It's a face only a paleontologist could love: scientists in China have discovered the ancient fossil of an armored, jawed fish that appears to be the oldest known specimen with the facial characteristics shared by modern vertebrates. More specifically, the bone structures of the fish's cheeks and jaw give it the appearance of what we now recognize as a face.

In a paper published in this week's Nature, researchers at the Chinese Academy of Sciences offer a detailed description of the fossil, estimated to be 419-million-years-old and given the name of Entelognathus primordialis. The impeccably preserved specimen, which was excavated in Southeast China, is a member of the ancient placoderm class of fish. But its bone structure is different from previous placoderm specimens, and from other fish fossils of around the same age: placoderms were thought to have extremely simple jaws made from bone plates, while other specimens were entirely jawless. E. primordialis, however, has a complex bone structure akin to those of modern vertebrates.


Far from being a mere curiosity, the fossil might actually spur a rethinking of the evolutionary processes that led to today's vertebrate facial structures. That's because the fossil includes characteristics of two groups of fish: ancient placoderms and more modern bony fish, the latter of which were believed to have eventually precipitated land vertebrates like reptiles, birds, and mammals.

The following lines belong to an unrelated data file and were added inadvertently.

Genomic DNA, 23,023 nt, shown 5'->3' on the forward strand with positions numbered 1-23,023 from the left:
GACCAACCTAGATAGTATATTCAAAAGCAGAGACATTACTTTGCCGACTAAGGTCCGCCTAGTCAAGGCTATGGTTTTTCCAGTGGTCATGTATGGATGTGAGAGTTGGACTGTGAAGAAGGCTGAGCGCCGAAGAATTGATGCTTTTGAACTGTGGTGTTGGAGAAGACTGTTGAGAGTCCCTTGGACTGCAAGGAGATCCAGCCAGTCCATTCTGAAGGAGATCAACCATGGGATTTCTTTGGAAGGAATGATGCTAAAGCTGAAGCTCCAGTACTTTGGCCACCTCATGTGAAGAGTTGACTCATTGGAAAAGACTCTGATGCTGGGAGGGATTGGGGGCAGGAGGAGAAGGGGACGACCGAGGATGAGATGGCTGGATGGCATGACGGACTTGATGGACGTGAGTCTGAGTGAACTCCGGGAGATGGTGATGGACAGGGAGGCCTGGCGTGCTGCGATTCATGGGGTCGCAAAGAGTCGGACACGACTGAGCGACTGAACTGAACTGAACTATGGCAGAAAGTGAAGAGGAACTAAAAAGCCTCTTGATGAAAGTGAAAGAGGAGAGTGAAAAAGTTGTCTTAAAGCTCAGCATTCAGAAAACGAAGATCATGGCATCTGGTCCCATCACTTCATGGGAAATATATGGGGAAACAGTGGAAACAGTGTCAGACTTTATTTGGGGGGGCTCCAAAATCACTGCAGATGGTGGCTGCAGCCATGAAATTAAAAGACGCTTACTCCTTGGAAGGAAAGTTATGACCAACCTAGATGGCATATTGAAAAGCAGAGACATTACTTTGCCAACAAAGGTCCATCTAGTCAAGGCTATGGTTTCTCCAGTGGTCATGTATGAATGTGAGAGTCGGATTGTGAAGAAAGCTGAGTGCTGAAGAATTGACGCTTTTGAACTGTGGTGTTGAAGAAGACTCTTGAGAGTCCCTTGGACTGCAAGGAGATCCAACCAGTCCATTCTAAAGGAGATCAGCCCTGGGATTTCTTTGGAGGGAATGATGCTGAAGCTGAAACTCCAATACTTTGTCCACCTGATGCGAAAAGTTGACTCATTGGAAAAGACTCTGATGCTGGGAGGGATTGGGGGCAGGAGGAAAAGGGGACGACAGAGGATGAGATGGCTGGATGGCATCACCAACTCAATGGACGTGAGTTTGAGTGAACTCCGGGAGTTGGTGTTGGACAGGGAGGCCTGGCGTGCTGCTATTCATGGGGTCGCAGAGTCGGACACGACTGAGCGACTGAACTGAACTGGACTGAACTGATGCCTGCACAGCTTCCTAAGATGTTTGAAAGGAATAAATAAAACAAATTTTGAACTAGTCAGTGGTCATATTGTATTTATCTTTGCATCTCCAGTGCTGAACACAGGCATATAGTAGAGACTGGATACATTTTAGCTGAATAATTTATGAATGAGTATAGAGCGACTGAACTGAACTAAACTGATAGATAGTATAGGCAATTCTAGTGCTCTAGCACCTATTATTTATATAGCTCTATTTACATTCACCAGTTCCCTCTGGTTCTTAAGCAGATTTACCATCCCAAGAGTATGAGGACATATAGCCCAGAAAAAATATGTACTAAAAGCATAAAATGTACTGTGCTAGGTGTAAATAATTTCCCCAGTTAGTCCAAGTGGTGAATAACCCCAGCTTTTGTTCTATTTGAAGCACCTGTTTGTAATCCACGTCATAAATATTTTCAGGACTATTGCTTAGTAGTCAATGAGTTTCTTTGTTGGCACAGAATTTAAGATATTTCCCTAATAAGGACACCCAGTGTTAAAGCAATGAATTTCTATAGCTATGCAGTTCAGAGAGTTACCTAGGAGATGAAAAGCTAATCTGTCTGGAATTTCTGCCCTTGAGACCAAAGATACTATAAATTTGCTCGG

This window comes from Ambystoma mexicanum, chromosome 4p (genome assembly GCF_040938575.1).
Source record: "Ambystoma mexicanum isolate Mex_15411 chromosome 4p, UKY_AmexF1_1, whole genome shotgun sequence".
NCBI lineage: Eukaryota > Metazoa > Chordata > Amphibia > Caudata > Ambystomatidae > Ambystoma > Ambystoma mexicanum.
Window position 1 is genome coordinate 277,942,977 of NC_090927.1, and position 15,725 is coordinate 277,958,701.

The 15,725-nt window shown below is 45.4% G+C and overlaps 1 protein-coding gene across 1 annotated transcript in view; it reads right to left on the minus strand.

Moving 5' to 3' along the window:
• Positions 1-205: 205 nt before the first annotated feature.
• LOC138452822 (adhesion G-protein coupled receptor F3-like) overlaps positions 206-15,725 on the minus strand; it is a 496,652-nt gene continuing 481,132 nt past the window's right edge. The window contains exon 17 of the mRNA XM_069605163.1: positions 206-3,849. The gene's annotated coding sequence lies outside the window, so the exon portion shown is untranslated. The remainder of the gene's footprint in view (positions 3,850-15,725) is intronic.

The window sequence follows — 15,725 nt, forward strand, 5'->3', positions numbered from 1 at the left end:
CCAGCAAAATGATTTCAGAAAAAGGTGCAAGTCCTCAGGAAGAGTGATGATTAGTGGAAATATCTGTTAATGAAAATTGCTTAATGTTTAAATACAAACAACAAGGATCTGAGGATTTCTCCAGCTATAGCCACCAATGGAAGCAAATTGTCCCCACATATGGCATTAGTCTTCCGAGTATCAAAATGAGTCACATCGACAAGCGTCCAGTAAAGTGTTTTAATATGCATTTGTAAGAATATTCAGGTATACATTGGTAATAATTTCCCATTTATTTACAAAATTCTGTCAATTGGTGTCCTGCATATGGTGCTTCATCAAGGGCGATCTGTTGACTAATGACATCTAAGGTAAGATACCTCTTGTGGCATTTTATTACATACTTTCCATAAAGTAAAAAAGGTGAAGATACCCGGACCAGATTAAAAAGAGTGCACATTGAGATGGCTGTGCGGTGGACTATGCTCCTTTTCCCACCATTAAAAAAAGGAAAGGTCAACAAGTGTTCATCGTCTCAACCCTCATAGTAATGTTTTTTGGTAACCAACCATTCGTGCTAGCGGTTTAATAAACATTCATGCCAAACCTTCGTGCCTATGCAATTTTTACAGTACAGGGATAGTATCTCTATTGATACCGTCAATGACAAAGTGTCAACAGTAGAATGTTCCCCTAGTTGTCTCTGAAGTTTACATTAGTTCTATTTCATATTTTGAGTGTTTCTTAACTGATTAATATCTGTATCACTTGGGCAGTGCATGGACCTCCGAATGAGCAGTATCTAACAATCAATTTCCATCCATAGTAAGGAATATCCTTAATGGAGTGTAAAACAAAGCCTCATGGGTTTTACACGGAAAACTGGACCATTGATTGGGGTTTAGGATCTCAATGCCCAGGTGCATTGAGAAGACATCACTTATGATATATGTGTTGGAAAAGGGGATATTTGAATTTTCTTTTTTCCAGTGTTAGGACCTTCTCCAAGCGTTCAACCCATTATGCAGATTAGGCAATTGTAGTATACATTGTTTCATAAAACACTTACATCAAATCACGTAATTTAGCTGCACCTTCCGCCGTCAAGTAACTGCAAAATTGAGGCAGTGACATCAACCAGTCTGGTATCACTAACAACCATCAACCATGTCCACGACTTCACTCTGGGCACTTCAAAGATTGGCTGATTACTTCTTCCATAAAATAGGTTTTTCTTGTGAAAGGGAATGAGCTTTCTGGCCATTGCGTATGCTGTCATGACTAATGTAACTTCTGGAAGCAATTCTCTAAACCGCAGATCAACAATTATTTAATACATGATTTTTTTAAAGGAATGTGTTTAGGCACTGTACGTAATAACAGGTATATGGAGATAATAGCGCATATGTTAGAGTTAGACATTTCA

A rethinking of evolutionary processes

Until now, experts thought that the two groups were unrelated, and that placoderms had simply died out — but this finding calls that into question. "What a fossil like this shows is that maybe that's not the case," Matt Friedman, a paleobiologist at the University of Oxford, told Smithsonian Magazine's blog. "Because if you look at just the top of the skull and the body, it looks like a placoderm. But when you look at the side, and the front, you see it has jaws that, bone for bone, closely resemble the jaws of bony fish."

In other words, we may not have inherited our jaws from bony fish, but rather from the more ancient placoderms. For now, however, experts aren't quite ready to rewrite evolution: they plan to further investigate the findings before drawing any firm conclusions.